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The Home Ownership Thread - Page 241

post #3601 of 5753
Quote:
Originally Posted by Piobaire View Post

130k for a mortgage is nothing. Go for it.


+1

post #3602 of 5753
Quote:
Originally Posted by Piobaire View Post

130k for a mortgage is nothing. Go for it.

Especially if you are sure that you will have equity in the home from day one. (no PMI is a nice $ savings) Based on your current rent this is not a stretch at all for you, and you have the equity in your home (plus a knowledgable father) as a safety net.
post #3603 of 5753
Is your father going to hold the note, or are you bank financing?
What would your father think if you decided that it wasn't for you and sold it for a profit?
How are the rest of the house systems?
Are you ok with ongoing maintenance costs, higher utilities and limited personal mobility for job opportunities?
What if the renovation+ costs go over estimated?

If it's something that you really want to do, then go for it. Don't do it if its something your father wants you to do but you're on the fence about.

The problem that I see about it is that 1100sf isn't a big enough house to become "established" in, regardless of whether you want to have kids or not. Basically, you need to decide if the changes in lifestyle and increases in cost are worth it for an apartment replacement, rather than a family home. All of which would be fine, if there is no problem with you selling it with no hard feelings from your dad.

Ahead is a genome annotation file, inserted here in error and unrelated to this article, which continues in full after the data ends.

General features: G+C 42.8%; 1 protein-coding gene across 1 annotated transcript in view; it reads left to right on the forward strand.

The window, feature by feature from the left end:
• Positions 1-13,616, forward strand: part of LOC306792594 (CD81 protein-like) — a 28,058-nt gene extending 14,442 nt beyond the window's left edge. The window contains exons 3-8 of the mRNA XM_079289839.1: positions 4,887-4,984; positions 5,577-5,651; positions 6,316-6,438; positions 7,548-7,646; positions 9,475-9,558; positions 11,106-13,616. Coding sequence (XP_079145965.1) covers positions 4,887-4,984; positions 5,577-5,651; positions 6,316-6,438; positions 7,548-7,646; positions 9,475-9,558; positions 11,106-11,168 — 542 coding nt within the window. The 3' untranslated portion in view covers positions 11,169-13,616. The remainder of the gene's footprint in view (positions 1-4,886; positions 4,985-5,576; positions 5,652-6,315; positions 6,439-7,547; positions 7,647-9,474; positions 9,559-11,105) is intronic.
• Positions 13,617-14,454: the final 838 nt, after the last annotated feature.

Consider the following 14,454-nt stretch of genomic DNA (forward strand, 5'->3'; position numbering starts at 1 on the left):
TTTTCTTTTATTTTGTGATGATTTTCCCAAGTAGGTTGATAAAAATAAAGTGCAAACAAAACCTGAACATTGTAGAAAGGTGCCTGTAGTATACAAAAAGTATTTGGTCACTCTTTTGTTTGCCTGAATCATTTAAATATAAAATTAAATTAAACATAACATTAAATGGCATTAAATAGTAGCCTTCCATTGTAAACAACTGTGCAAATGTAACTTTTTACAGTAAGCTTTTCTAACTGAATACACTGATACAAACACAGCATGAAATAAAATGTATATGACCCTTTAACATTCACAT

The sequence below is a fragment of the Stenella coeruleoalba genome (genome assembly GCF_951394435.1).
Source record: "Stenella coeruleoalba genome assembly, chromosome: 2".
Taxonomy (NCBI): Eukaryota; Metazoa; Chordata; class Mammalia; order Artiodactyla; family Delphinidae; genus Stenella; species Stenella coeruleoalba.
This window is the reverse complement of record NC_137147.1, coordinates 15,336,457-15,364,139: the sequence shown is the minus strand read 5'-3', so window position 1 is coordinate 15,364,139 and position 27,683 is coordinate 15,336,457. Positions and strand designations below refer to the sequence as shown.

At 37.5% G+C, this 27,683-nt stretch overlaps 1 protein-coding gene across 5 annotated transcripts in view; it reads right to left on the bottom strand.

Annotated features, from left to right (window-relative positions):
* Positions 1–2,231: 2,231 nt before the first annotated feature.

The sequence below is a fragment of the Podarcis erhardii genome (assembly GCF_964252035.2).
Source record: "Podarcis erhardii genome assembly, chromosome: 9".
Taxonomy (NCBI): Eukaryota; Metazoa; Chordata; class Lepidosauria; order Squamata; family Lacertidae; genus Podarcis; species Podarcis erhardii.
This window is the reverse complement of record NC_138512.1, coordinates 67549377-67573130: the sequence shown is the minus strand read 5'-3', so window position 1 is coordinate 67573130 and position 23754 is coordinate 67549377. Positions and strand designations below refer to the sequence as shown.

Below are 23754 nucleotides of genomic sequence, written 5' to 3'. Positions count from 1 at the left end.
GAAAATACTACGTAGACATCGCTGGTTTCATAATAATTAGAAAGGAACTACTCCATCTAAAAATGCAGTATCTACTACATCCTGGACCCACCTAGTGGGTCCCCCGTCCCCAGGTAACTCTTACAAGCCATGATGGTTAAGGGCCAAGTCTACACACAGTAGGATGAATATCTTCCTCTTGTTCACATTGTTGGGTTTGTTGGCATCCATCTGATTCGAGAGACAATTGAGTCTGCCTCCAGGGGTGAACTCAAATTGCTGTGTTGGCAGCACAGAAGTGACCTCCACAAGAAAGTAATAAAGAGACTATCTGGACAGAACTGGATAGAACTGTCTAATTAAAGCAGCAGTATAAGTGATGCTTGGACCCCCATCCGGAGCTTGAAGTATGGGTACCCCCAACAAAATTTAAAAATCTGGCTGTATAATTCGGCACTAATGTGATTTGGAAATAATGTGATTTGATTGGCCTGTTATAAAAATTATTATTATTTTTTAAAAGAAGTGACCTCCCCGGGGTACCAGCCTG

post #3604 of 5753
Seems like a good way to 'get in there' but I'm also pointing out that your current space works for you in terms of size and location and price plus you can always walk away. Now you'll have to commute 25 minutes, rent goes up 50%, the space is better but still limited, and I'm not sure how much you've planned for but I would assume things will come up that need to be done and with a house, those things happen in increments of thousands of dollars. How 'rare' are these sort of opportunities?
Edited by Master-Classter - 9/8/15 at 9:27am
post #3605 of 5753
Variety is the spice of life. Move.

Also, where the f are you living where a house can be bought for 125k?
post #3606 of 5753
Quote:
Originally Posted by CBrown85 View Post

Variety is the spice of life. Move.

Also, where the f are you living where a house can be bought for 125k?

Anywhere in the central or mountain time zones?
post #3607 of 5753
Sheeeiit, if you can get into a home at your age without all the financial bs and no PMI I would go for it.
post #3608 of 5753
Quote:
Originally Posted by CBrown85 View Post

Variety is the spice of life. Move.

Also, where the f are you living where a house can be bought for 125k?

I'll sell you our rent house for less than that.
post #3609 of 5753
Quote:
Originally Posted by RedLantern View Post

Is your father going to hold the note, or are you bank financing?
Bank financing. Dad will pay cash for the house and reno, sell it to me at cost. We expect that to be $120K or under.
What would your father think if you decided that it wasn't for you and sold it for a profit?